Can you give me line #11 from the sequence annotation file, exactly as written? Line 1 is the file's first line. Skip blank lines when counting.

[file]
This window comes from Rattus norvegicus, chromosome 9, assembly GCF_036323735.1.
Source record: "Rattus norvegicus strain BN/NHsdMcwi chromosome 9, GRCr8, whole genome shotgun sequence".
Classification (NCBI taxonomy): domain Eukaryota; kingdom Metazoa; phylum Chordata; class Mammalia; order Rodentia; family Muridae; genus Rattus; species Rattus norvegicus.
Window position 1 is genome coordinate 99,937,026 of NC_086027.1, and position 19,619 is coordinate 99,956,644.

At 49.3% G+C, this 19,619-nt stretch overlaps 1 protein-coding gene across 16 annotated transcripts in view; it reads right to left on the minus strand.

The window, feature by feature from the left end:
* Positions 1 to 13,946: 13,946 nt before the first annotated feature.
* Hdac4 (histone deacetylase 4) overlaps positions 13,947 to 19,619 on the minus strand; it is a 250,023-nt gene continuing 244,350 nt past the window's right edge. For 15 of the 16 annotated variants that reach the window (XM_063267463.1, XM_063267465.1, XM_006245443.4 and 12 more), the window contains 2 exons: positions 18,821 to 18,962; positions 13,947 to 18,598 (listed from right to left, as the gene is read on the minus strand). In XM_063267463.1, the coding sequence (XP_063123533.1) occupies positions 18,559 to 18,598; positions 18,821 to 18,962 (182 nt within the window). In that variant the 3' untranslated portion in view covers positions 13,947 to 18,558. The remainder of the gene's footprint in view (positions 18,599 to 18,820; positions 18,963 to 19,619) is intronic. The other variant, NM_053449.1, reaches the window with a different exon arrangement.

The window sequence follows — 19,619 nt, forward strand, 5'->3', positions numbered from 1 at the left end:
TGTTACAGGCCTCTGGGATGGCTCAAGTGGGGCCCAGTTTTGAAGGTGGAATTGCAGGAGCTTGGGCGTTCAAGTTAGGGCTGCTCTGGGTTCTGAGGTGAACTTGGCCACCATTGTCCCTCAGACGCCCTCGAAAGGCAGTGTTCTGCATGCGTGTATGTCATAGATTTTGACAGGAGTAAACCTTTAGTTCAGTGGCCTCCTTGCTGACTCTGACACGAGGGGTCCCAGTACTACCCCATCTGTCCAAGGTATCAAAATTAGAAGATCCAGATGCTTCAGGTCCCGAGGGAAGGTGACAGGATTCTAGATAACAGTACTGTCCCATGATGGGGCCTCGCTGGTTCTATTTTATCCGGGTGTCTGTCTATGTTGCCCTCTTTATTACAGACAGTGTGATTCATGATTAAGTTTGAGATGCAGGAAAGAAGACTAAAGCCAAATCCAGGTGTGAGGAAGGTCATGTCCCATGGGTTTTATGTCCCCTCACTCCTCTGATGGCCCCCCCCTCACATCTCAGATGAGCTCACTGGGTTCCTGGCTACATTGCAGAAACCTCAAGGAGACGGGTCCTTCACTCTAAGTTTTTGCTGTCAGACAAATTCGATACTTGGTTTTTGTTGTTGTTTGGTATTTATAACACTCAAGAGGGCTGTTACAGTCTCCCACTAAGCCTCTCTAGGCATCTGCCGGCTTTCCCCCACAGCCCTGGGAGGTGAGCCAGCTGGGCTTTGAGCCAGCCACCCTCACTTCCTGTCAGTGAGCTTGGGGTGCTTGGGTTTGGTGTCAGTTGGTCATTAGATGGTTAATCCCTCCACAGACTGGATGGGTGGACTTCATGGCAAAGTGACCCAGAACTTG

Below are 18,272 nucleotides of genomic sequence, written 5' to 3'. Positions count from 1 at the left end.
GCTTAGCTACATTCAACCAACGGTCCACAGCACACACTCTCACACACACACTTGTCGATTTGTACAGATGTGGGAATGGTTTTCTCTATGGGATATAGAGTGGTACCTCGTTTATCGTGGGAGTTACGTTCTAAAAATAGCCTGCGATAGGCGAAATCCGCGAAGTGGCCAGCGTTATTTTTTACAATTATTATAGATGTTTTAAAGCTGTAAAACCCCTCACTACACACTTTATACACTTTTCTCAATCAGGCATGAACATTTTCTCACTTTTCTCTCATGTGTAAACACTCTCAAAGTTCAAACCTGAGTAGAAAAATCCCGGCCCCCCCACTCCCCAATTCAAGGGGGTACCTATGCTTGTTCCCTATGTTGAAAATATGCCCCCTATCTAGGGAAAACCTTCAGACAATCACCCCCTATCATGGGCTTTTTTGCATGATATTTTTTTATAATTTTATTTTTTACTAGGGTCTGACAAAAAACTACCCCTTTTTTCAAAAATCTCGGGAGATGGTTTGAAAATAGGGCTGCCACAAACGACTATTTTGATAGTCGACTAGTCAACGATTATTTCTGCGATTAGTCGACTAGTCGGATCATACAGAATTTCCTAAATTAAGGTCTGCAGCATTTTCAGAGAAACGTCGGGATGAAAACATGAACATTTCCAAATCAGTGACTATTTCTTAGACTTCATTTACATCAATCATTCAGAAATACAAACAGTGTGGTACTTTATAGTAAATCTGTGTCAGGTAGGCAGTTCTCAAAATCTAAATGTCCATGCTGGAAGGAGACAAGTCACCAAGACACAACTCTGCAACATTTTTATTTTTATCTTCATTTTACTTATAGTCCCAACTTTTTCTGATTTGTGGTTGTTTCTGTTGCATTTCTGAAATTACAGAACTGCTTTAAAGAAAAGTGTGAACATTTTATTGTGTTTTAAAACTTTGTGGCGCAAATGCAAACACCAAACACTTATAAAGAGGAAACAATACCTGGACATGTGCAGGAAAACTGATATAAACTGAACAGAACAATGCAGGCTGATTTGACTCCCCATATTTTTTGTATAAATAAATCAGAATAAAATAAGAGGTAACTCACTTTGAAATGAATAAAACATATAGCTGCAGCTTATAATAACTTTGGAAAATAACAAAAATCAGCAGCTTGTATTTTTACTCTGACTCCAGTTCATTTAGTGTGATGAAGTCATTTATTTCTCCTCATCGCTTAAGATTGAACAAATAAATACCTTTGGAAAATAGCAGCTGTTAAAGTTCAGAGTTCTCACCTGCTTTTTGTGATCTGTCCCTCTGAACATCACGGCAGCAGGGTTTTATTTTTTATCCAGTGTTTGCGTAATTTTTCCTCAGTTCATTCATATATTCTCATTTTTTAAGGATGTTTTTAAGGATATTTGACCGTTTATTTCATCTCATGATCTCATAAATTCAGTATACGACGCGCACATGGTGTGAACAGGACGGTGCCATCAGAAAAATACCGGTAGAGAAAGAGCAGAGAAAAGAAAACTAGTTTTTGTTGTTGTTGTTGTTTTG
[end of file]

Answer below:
Below are 18,272 nucleotides of genomic sequence, written 5' to 3'. Positions count from 1 at the left end.